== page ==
Gospel Gazette, Bible Articles

Vol. 1, No. 4 Page 10 April 1999

Gospel Gazette, Bible Articles
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Jezebel: Forever an Evil Name

By Rebecca Rushmore

There are many names found in the Old Testament that are still used today. One name comes to mind that is associated with such evil that I can imagine no one giving it to his child. Revelation Chapter Two Verse Twenty reads, "Notwithstanding I have a few things against thee, because thou sufferest that woman Jezebel, which calleth herself a prophetess, to teach and to seduce my servants to commit fornication, and to eat things sacrificed to idols." The Jezebel mentioned here is not the same as the one found in the Old Testament. The Jezebel of the Old Testament left such a legacy of evil that her name was used here to indicate the evil in the church at Thyatira. Just what did the Old Testament Jezebel do to offend the Lord?

The story of Jezebel's wickedness begins in 1 Kings 16:31. Here we read that Ahab took Jezebel for his wife. Notice the phrase ". . . as if it had been a light thing for him to walk in the sins of Jeroboam the son of Nebat, that he took to wife Jezebel . . ." Implied here is the fact that marrying Jezebel was even worse than being wicked like his fathers before him. The rest of the verse says that Ahab and Jezebel served and worshipped Baal (a god of the Canaanite people). Jezebel greatly influenced the religious lives of the people of Israel. First Kings 18: 4, 13 and 19 tell of her hatred for God's servants. She killed many prophets of God and vowed to kill Elijah after he destroyed her 850 prophets of Baal.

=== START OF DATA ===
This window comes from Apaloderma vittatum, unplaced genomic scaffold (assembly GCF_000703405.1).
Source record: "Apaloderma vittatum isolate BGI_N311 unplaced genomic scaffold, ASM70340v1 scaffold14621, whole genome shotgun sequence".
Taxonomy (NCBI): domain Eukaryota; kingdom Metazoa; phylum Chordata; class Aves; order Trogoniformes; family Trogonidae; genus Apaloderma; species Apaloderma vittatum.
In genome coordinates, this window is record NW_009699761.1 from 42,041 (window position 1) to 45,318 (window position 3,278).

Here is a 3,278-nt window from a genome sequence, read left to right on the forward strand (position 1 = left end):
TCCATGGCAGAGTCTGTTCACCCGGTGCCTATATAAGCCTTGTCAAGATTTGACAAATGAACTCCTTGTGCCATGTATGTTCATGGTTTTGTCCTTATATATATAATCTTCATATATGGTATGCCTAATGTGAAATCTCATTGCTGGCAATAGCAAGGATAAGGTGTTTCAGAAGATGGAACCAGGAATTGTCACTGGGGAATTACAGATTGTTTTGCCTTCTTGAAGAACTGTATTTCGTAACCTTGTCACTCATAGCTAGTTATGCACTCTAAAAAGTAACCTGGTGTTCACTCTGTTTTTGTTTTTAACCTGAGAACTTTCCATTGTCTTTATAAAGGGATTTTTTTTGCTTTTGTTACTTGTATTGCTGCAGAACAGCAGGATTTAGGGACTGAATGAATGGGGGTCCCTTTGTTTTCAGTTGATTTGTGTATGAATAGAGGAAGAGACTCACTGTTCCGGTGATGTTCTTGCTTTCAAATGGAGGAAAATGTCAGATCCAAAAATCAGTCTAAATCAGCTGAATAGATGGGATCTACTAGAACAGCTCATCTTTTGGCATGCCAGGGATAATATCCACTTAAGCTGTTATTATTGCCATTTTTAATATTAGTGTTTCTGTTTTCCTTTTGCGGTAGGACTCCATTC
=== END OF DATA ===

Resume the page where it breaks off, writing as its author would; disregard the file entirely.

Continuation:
Another account of Jezebel is found in 1 Kings 21:1-16. Here her husband, Ahab, is pouting because he cannot get a vineyard he wants. Jezebel arranges for lies to be told so the owner of the vineyard is killed. Ahab now can take possession of the vineyard. God's anger is kindled against Ahab and Jezebel. God, through Elijah, tells of the punishment these two will receive. Ahab's descendents will all be destroyed so his line will end; Jezebel will be eaten by dogs. Later, in 2 Kings 9, we read of the fulfillment of this promise.

What can we learn from Jezebel's personality? There are many different ways to classify personality. One method divides personalities into four types. The first type is sanguine. This person is a talker, one who thrives on attention. Another type is the choleric. Cholerics are workers and individuals who love to be in control. Melancholy individuals make a third group. They are thinking people who need order in their lives. Finally, there is the phlegmatic. This individual is a watcher. He needs peace in his life above all else. The characteristics Jezebel exhibits in her life point to a choleric personality.